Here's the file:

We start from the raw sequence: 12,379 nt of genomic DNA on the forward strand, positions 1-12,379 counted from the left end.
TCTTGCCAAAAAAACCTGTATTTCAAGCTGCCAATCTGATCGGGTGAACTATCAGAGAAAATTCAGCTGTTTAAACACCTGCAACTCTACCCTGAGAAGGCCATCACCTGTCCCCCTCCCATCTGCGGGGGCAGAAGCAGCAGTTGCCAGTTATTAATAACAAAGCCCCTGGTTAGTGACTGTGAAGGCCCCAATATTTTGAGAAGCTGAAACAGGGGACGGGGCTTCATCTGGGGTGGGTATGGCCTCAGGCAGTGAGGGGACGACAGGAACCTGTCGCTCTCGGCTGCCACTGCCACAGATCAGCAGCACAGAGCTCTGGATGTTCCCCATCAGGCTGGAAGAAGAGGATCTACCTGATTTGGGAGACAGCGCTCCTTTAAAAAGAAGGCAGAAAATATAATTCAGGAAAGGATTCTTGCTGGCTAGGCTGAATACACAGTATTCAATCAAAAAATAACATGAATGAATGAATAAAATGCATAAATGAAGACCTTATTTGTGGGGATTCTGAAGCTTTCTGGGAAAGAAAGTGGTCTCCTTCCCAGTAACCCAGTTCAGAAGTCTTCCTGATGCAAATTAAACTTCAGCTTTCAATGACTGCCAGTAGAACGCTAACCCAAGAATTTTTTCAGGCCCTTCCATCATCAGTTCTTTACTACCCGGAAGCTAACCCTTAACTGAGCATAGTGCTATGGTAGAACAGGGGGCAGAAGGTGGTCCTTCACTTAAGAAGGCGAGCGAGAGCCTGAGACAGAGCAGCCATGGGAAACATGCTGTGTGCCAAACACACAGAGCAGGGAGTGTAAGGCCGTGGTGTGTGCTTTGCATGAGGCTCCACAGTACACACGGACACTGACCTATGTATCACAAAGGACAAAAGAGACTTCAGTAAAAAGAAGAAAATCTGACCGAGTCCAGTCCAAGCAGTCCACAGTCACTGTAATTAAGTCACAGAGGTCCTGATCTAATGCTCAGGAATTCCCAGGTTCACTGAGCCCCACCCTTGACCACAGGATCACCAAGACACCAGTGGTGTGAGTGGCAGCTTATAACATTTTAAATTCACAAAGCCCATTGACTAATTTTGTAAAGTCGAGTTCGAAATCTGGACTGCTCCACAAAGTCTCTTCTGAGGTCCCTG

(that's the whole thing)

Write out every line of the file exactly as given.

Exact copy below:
We start from the raw sequence: 12,379 nt of genomic DNA on the forward strand, positions 1-12,379 counted from the left end.
TCTTGCCAAAAAAACCTGTATTTCAAGCTGCCAATCTGATCGGGTGAACTATCAGAGAAAATTCAGCTGTTTAAACACCTGCAACTCTACCCTGAGAAGGCCATCACCTGTCCCCCTCCCATCTGCGGGGGCAGAAGCAGCAGTTGCCAGTTATTAATAACAAAGCCCCTGGTTAGTGACTGTGAAGGCCCCAATATTTTGAGAAGCTGAAACAGGGGACGGGGCTTCATCTGGGGTGGGTATGGCCTCAGGCAGTGAGGGGACGACAGGAACCTGTCGCTCTCGGCTGCCACTGCCACAGATCAGCAGCACAGAGCTCTGGATGTTCCCCATCAGGCTGGAAGAAGAGGATCTACCTGATTTGGGAGACAGCGCTCCTTTAAAAAGAAGGCAGAAAATATAATTCAGGAAAGGATTCTTGCTGGCTAGGCTGAATACACAGTATTCAATCAAAAAATAACATGAATGAATGAATAAAATGCATAAATGAAGACCTTATTTGTGGGGATTCTGAAGCTTTCTGGGAAAGAAAGTGGTCTCCTTCCCAGTAACCCAGTTCAGAAGTCTTCCTGATGCAAATTAAACTTCAGCTTTCAATGACTGCCAGTAGAACGCTAACCCAAGAATTTTTTCAGGCCCTTCCATCATCAGTTCTTTACTACCCGGAAGCTAACCCTTAACTGAGCATAGTGCTATGGTAGAACAGGGGGCAGAAGGTGGTCCTTCACTTAAGAAGGCGAGCGAGAGCCTGAGACAGAGCAGCCATGGGAAACATGCTGTGTGCCAAACACACAGAGCAGGGAGTGTAAGGCCGTGGTGTGTGCTTTGCATGAGGCTCCACAGTACACACGGACACTGACCTATGTATCACAAAGGACAAAAGAGACTTCAGTAAAAAGAAGAAAATCTGACCGAGTCCAGTCCAAGCAGTCCACAGTCACTGTAATTAAGTCACAGAGGTCCTGATCTAATGCTCAGGAATTCCCAGGTTCACTGAGCCCCACCCTTGACCACAGGATCACCAAGACACCAGTGGTGTGAGTGGCAGCTTATAACATTTTAAATTCACAAAGCCCATTGACTAATTTTGTAAAGTCGAGTTCGAAATCTGGACTGCTCCACAAAGTCTCTTCTGAGGTCCCTG